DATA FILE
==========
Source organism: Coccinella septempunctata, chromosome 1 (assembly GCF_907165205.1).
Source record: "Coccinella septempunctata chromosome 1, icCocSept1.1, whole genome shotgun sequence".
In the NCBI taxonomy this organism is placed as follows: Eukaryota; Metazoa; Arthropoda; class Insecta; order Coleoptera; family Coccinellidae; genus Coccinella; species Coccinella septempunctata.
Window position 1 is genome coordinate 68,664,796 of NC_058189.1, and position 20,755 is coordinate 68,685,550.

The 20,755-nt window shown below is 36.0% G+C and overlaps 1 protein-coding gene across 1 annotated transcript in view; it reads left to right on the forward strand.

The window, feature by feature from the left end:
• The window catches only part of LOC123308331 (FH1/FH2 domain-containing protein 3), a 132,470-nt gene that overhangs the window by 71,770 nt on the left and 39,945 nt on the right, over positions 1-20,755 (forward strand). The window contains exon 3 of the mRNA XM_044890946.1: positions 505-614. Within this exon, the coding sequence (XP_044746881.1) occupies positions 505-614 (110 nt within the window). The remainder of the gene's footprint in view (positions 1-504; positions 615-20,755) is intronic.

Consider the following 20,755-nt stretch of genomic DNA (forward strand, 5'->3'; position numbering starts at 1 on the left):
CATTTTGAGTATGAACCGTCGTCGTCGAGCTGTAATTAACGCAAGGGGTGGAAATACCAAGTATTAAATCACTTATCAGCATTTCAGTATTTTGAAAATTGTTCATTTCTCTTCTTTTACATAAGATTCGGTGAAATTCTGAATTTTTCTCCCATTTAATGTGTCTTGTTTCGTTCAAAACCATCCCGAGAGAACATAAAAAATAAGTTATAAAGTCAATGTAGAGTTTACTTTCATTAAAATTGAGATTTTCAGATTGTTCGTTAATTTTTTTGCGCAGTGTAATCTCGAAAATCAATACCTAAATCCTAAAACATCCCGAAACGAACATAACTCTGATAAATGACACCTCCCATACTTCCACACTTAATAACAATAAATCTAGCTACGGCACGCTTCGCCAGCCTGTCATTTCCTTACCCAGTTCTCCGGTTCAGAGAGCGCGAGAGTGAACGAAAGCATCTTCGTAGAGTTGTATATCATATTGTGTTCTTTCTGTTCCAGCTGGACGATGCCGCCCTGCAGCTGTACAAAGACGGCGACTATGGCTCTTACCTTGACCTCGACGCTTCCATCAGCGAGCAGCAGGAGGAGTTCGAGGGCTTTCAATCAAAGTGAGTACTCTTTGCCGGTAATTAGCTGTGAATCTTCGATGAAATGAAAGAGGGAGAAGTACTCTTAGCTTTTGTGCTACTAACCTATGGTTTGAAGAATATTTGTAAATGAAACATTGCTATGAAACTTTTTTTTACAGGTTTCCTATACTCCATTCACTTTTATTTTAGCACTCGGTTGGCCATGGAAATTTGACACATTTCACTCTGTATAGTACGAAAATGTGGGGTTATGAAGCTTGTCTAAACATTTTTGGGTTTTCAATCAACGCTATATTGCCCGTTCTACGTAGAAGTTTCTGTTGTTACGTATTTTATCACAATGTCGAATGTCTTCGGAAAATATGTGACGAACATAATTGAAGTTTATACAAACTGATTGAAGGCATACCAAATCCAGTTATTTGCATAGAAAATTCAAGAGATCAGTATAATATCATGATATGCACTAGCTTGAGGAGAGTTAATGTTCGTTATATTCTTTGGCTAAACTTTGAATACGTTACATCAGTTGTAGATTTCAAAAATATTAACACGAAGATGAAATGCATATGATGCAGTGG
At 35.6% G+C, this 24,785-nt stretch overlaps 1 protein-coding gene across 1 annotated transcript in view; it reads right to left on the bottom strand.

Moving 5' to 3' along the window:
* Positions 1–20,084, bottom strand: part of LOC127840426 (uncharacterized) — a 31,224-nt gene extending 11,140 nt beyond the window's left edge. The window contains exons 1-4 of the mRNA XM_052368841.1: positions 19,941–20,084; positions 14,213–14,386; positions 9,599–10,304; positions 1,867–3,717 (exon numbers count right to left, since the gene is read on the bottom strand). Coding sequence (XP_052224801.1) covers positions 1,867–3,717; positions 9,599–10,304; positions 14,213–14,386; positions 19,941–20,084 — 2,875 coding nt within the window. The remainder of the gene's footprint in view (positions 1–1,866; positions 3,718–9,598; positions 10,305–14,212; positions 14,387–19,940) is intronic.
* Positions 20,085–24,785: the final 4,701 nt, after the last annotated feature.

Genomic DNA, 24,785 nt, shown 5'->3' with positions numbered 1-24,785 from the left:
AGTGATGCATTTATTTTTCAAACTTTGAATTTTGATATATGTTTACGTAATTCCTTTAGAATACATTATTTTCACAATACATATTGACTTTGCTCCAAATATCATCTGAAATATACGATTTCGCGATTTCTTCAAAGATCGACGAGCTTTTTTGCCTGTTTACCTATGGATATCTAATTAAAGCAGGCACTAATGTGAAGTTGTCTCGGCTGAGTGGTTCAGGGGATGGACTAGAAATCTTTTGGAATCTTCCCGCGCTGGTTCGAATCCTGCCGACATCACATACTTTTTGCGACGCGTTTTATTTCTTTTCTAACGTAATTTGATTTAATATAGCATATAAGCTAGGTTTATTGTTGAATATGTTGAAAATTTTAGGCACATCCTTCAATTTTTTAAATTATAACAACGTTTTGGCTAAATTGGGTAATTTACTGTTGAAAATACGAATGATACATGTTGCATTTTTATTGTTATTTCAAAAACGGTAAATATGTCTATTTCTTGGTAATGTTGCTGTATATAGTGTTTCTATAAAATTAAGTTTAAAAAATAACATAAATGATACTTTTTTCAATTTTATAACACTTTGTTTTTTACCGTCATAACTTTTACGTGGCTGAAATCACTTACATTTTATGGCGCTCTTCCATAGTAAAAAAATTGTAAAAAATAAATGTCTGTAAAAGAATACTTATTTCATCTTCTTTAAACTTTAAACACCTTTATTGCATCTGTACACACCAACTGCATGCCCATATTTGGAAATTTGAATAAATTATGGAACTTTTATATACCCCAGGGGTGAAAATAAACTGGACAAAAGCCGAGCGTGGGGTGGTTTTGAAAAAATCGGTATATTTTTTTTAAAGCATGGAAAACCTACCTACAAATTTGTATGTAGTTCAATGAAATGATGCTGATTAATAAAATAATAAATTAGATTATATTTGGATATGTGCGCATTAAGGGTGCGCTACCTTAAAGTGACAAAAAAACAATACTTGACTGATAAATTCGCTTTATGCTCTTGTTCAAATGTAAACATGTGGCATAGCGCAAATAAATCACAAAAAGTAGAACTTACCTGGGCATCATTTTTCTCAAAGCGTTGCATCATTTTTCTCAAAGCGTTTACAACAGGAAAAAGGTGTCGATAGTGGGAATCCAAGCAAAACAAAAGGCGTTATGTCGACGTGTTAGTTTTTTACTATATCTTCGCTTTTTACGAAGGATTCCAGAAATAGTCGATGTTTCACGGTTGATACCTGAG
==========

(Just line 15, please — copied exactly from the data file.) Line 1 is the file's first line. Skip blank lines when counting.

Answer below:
AGTGATGCATTTATTTTTCAAACTTTGAATTTTGATATATGTTTACGTAATTCCTTTAGAATACATTATTTTCACAATACATATTGACTTTGCTCCAAATATCATCTGAAATATACGATTTCGCGATTTCTTCAAAGATCGACGAGCTTTTTTGCCTGTTTACCTATGGATATCTAATTAAAGCAGGCACTAATGTGAAGTTGTCTCGGCTGAGTGGTTCAGGGGATGGACTAGAAATCTTTTGGAATCTTCCCGCGCTGGTTCGAATCCTGCCGACATCACATACTTTTTGCGACGCGTTTTATTTCTTTTCTAACGTAATTTGATTTAATATAGCATATAAGCTAGGTTTATTGTTGAATATGTTGAAAATTTTAGGCACATCCTTCAATTTTTTAAATTATAACAACGTTTTGGCTAAATTGGGTAATTTACTGTTGAAAATACGAATGATACATGTTGCATTTTTATTGTTATTTCAAAAACGGTAAATATGTCTATTTCTTGGTAATGTTGCTGTATATAGTGTTTCTATAAAATTAAGTTTAAAAAATAACATAAATGATACTTTTTTCAATTTTATAACACTTTGTTTTTTACCGTCATAACTTTTACGTGGCTGAAATCACTTACATTTTATGGCGCTCTTCCATAGTAAAAAAATTGTAAAAAATAAATGTCTGTAAAAGAATACTTATTTCATCTTCTTTAAACTTTAAACACCTTTATTGCATCTGTACACACCAACTGCATGCCCATATTTGGAAATTTGAATAAATTATGGAACTTTTATATACCCCAGGGGTGAAAATAAACTGGACAAAAGCCGAGCGTGGGGTGGTTTTGAAAAAATCGGTATATTTTTTTTAAAGCATGGAAAACCTACCTACAAATTTGTATGTAGTTCAATGAAATGATGCTGATTAATAAAATAATAAATTAGATTATATTTGGATATGTGCGCATTAAGGGTGCGCTACCTTAAAGTGACAAAAAAACAATACTTGACTGATAAATTCGCTTTATGCTCTTGTTCAAATGTAAACATGTGGCATAGCGCAAATAAATCACAAAAAGTAGAACTTACCTGGGCATCATTTTTCTCAAAGCGTTGCATCATTTTTCTCAAAGCGTTTACAACAGGAAAAAGGTGTCGATAGTGGGAATCCAAGCAAAACAAAAGGCGTTATGTCGACGTGTTAGTTTTTTACTATATCTTCGCTTTTTACGAAGGATTCCAGAAATAGTCGATGTTTCACGGTTGATACCTGAG